Review: 'The Lion' at the Long Wharf Theater

Review: 'The Lion' at the Long Wharf Theater

Tara Kennedy

In an age where elaborate sets rule Broadway and production costs can go through the roof, it is a breath of fresh air to experience a show like The Lion. After all, what is theater at its very core? It’s telling a story. Ben Scheuer takes us through his very personal and intimate story with only his voice and six guitars, with a minimal scene design by Neil Patel and Tony-nominated lighting designer (for his work in Fun Home), Ben Stanton.

The show beginswith Mr. Scheuer coming out on stage and playing his first song immediately. He sings about how his father introduced him to music by making a cookie tin banjo for him and gave him his first chord: the G chord. It is an almost hesitant beginning with quiet smiles to the audience. But as the show continues, he opens up, loosens up, and lets the audience into his life for the last two decades.As he progresses through his story, he removes his coat, loosens his tie – as he becomes more comfortable with us, he becomes more open and expressive.

He speaks some in between songs, but the format is primarily a song cycle. His story is about growing up in New York and London, coming to terms with life and death, math(s) and music, and love and loss. One of the poignant moments was how the story cycles back to the toy cookie tin banjo and his father introducing him to the G chord. His perspective toward this father’s lessons have a whole new meaning as he comes back to the beginning:  find your own voice, your own roar: be your own lion.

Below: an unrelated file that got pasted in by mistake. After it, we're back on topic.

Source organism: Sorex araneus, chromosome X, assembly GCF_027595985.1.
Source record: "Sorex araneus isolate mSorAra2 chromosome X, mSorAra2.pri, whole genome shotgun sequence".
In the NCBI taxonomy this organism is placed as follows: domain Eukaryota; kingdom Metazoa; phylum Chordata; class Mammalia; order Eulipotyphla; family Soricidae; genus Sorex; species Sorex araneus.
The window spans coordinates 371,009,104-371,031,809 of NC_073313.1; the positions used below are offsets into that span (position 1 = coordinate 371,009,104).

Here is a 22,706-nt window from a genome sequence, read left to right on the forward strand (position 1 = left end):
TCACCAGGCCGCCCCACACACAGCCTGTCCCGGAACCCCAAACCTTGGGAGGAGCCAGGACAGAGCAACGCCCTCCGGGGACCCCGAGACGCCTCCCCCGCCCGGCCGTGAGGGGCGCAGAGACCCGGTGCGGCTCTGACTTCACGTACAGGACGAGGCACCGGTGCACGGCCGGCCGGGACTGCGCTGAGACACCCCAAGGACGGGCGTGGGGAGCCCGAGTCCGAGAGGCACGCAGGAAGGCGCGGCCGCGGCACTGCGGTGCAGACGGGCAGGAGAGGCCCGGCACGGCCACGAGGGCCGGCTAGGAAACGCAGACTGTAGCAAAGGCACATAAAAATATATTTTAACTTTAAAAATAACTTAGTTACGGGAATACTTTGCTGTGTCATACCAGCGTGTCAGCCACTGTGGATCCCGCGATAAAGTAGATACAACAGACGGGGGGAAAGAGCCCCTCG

Mr. Scheuer’s lyrics could be mantras: every heart is made stronger by scars; being brave is being scared. His music ranges from rocking electric (during his angsty teenage years) to quiet acoustic (during more emotionally vulnerable moments). His feelings are evident and contagious. We feel what he feels as he sings his heart, his experiences, and his life.

It is seventy minutes of expert storytelling with humor and depth, and as my husband and I left the theater, we wondered: what happens next? How will he respond to future adversities? How will his story evolve and grow from here? Most importantly, when will he come back to tell us what happened? It’s a credit to Scheuer that we care enough about him to want to know where his life will go next. Let’s hope that there’s a sequel to The Lion so we find out what happens next.

Review: 'The Last Five Years' at CT Cabaret Theatre

Review: 'The Last Five Years' at CT Cabaret Theatre

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